Facebook, Airbnb and eBay have joined Google in changing a crucial policy that allowed them to handle sexual harassment and misconduct claims in private, a system that critics said provided a way for perpetrators and companies to avoid serious consequences.
The policy, known as forced arbitration, keeps employee complaints from ending up in court. Google first changed its policy on Thursday in response to a widespread walkout by employees following a report from The New York Times that executives credibly accused of sexual misconduct left the company with tens of millions of dollars in exit packages and allowed a third to stay on before he later resigned.
"Today, we are announcing changes that reflect conversations we have had with employees and outside experts,” Airbnb said in a statement on Monday. “We are a company who believes that in the 21st Century it is important to continually consider and reconsider the best ways to support our employees and strengthen our workplace.”
The statement, which was first sent to BuzzFeed News, announced that the company will “not require our employees to use arbitration in cases involving discrimination in the workplace” as well as “sexual harassment.”
Julianne Whitelaw, eBay's head of corporate communications, confirmed Monday that the company made a similar adjustment, scrapping private arbitration for sexual harassment claims in order to “better reflect and encourage eBay’s values of being open, honest and direct.”
Google employees stage walkout over sexual harassmentNov. 2, 201801:53
The Times report resulted in a swift backlash from employees who staged walkouts at the company’s global offices around the world. Among the demands posted by the event’s organizers was a call to end forced arbitration on cases of harassment and discrimination — a policy that CEO Sundar Pichai told employees Thursday would only partially change.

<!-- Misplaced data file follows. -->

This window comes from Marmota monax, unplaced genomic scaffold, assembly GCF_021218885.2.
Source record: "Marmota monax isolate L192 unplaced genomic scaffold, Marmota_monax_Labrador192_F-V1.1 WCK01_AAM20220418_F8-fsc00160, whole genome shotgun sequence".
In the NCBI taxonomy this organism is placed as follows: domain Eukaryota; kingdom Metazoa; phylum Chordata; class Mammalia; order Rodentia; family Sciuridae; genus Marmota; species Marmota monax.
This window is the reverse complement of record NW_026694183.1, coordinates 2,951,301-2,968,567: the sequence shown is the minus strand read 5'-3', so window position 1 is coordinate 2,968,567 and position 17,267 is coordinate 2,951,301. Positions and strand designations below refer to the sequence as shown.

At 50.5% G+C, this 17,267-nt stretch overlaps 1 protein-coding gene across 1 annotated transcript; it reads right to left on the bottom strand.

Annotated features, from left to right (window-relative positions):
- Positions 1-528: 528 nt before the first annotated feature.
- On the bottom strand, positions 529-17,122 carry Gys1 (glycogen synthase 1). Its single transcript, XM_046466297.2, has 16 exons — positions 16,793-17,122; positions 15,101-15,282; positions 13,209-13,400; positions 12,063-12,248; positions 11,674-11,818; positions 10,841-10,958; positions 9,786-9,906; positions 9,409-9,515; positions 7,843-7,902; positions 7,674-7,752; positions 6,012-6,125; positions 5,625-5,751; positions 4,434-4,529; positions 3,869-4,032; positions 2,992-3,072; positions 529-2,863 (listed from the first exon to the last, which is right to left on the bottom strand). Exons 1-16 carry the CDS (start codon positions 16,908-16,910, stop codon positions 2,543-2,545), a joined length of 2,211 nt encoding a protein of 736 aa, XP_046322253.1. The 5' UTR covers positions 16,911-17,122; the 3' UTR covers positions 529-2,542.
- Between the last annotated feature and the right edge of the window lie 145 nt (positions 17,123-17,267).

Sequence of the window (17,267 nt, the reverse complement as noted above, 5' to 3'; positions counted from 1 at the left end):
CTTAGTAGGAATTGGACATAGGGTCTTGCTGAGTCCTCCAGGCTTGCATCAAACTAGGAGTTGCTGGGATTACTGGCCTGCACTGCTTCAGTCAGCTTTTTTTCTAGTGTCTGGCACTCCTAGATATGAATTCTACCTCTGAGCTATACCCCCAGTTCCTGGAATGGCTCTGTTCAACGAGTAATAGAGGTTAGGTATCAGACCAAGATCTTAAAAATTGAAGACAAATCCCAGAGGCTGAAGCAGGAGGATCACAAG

“We will make arbitration optional for individual sexual harassment and sexual assault claims,” Pichai wrote in an email to Google employees.
According to Pinchai, the tech giant may still recommend arbitration as the “best path for a number of reasons,” including personal privacy, but will leave the choice up to employees.
Facebook issued a similar change the following day in an internal post to employees, saying that arbitration for sexual harassment and misconduct will now be optional.
“Today, we are publishing our updated Workplace Relationships policy and amending our arbitration agreements to make arbitration a choice rather than a requirement in sexual harassment claims,” Anthony Harrison, Facebook's director of corporate media relations, said in a statement.
Among the stipulations concerning relationships in the workplace is a rule requiring that executives such as company directors report any relationships with employees to human resources.
“Sexual harassment is something that we take very seriously and there is no place for it at Facebook,” Harrison said.
Other tech companies including Twitter have said they do not need to adjust their policies, which never included forced arbitration.
“Just to be clear, we don't force arbitration and never have,” the company announced through Twitter Monday evening after initially declining to comment on the matter. “We support our employees.”